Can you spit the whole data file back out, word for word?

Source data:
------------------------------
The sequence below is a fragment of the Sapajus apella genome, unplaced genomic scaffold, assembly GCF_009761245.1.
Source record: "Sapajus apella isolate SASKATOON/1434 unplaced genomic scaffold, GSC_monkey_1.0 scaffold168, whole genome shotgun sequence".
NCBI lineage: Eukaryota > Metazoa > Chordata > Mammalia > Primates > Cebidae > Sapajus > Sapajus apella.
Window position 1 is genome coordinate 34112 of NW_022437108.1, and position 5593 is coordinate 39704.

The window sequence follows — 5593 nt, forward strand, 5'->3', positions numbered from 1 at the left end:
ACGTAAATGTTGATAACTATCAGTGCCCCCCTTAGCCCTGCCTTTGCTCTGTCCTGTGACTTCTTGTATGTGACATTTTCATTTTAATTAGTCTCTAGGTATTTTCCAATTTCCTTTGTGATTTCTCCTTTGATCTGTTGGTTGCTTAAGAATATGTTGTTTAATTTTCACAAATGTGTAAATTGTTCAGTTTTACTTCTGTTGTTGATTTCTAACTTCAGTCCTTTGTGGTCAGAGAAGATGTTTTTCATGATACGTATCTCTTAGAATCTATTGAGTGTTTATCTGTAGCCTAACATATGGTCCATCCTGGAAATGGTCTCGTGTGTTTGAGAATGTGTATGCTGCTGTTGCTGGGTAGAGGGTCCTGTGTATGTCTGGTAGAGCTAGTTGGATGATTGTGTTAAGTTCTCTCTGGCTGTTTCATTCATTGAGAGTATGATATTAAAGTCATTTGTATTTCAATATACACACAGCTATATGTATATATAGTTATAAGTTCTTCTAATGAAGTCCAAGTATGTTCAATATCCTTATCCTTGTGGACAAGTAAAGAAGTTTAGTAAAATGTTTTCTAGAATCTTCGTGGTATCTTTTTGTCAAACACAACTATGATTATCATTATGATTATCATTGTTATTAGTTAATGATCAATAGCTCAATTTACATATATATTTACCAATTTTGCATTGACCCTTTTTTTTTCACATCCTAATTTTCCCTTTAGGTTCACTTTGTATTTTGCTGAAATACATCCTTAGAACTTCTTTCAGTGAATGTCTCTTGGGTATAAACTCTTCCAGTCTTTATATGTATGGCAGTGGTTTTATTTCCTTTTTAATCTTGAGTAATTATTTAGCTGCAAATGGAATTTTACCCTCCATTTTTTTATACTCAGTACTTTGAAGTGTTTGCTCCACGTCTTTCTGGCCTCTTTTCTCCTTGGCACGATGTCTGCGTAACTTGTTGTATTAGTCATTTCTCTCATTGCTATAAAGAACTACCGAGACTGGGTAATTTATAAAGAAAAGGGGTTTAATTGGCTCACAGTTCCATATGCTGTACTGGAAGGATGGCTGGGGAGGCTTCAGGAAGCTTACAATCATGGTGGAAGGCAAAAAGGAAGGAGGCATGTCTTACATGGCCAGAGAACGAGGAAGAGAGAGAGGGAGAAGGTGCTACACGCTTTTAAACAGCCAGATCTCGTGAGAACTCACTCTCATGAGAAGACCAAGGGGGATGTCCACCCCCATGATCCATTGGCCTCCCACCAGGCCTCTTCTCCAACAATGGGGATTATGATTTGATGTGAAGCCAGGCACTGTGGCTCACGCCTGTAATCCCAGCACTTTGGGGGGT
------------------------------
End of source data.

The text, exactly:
The sequence below is a fragment of the Sapajus apella genome, unplaced genomic scaffold, assembly GCF_009761245.1.
Source record: "Sapajus apella isolate SASKATOON/1434 unplaced genomic scaffold, GSC_monkey_1.0 scaffold168, whole genome shotgun sequence".
NCBI lineage: Eukaryota > Metazoa > Chordata > Mammalia > Primates > Cebidae > Sapajus > Sapajus apella.
Window position 1 is genome coordinate 34112 of NW_022437108.1, and position 5593 is coordinate 39704.

The window sequence follows — 5593 nt, forward strand, 5'->3', positions numbered from 1 at the left end:
ACGTAAATGTTGATAACTATCAGTGCCCCCCTTAGCCCTGCCTTTGCTCTGTCCTGTGACTTCTTGTATGTGACATTTTCATTTTAATTAGTCTCTAGGTATTTTCCAATTTCCTTTGTGATTTCTCCTTTGATCTGTTGGTTGCTTAAGAATATGTTGTTTAATTTTCACAAATGTGTAAATTGTTCAGTTTTACTTCTGTTGTTGATTTCTAACTTCAGTCCTTTGTGGTCAGAGAAGATGTTTTTCATGATACGTATCTCTTAGAATCTATTGAGTGTTTATCTGTAGCCTAACATATGGTCCATCCTGGAAATGGTCTCGTGTGTTTGAGAATGTGTATGCTGCTGTTGCTGGGTAGAGGGTCCTGTGTATGTCTGGTAGAGCTAGTTGGATGATTGTGTTAAGTTCTCTCTGGCTGTTTCATTCATTGAGAGTATGATATTAAAGTCATTTGTATTTCAATATACACACAGCTATATGTATATATAGTTATAAGTTCTTCTAATGAAGTCCAAGTATGTTCAATATCCTTATCCTTGTGGACAAGTAAAGAAGTTTAGTAAAATGTTTTCTAGAATCTTCGTGGTATCTTTTTGTCAAACACAACTATGATTATCATTATGATTATCATTGTTATTAGTTAATGATCAATAGCTCAATTTACATATATATTTACCAATTTTGCATTGACCCTTTTTTTTTCACATCCTAATTTTCCCTTTAGGTTCACTTTGTATTTTGCTGAAATACATCCTTAGAACTTCTTTCAGTGAATGTCTCTTGGGTATAAACTCTTCCAGTCTTTATATGTATGGCAGTGGTTTTATTTCCTTTTTAATCTTGAGTAATTATTTAGCTGCAAATGGAATTTTACCCTCCATTTTTTTATACTCAGTACTTTGAAGTGTTTGCTCCACGTCTTTCTGGCCTCTTTTCTCCTTGGCACGATGTCTGCGTAACTTGTTGTATTAGTCATTTCTCTCATTGCTATAAAGAACTACCGAGACTGGGTAATTTATAAAGAAAAGGGGTTTAATTGGCTCACAGTTCCATATGCTGTACTGGAAGGATGGCTGGGGAGGCTTCAGGAAGCTTACAATCATGGTGGAAGGCAAAAAGGAAGGAGGCATGTCTTACATGGCCAGAGAACGAGGAAGAGAGAGAGGGAGAAGGTGCTACACGCTTTTAAACAGCCAGATCTCGTGAGAACTCACTCTCATGAGAAGACCAAGGGGGATGTCCACCCCCATGATCCATTGGCCTCCCACCAGGCCTCTTCTCCAACAATGGGGATTATGATTTGATGTGAAGCCAGGCACTGTGGCTCACGCCTGTAATCCCAGCACTTTGGGGGGT